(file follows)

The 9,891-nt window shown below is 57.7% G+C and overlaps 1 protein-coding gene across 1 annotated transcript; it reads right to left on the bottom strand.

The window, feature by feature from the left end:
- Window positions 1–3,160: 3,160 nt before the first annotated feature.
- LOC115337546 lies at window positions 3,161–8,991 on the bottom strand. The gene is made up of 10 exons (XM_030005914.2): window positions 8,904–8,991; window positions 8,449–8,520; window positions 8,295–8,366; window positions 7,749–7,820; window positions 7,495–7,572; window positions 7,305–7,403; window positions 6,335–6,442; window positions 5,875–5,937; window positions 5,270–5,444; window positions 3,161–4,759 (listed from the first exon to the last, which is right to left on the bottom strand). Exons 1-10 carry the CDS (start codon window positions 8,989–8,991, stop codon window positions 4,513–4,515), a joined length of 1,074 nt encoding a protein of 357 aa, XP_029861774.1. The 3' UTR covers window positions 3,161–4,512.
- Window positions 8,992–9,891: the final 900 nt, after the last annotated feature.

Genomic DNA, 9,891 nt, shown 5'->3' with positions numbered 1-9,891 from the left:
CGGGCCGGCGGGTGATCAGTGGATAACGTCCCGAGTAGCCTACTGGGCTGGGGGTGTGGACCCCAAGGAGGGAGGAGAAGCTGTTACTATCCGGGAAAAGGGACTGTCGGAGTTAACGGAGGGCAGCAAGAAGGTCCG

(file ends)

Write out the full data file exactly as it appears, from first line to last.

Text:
The 9,891-nt window shown below is 57.7% G+C and overlaps 1 protein-coding gene across 1 annotated transcript; it reads right to left on the bottom strand.

The window, feature by feature from the left end:
- Window positions 1–3,160: 3,160 nt before the first annotated feature.
- LOC115337546 lies at window positions 3,161–8,991 on the bottom strand. The gene is made up of 10 exons (XM_030005914.2): window positions 8,904–8,991; window positions 8,449–8,520; window positions 8,295–8,366; window positions 7,749–7,820; window positions 7,495–7,572; window positions 7,305–7,403; window positions 6,335–6,442; window positions 5,875–5,937; window positions 5,270–5,444; window positions 3,161–4,759 (listed from the first exon to the last, which is right to left on the bottom strand). Exons 1-10 carry the CDS (start codon window positions 8,989–8,991, stop codon window positions 4,513–4,515), a joined length of 1,074 nt encoding a protein of 357 aa, XP_029861774.1. The 3' UTR covers window positions 3,161–4,512.
- Window positions 8,992–9,891: the final 900 nt, after the last annotated feature.

Genomic DNA, 9,891 nt, shown 5'->3' with positions numbered 1-9,891 from the left:
CGGGCCGGCGGGTGATCAGTGGATAACGTCCCGAGTAGCCTACTGGGCTGGGGGTGTGGACCCCAAGGAGGGAGGAGAAGCTGTTACTATCCGGGAAAAGGGACTGTCGGAGTTAACGGAGGGCAGCAAGAAGGTCCG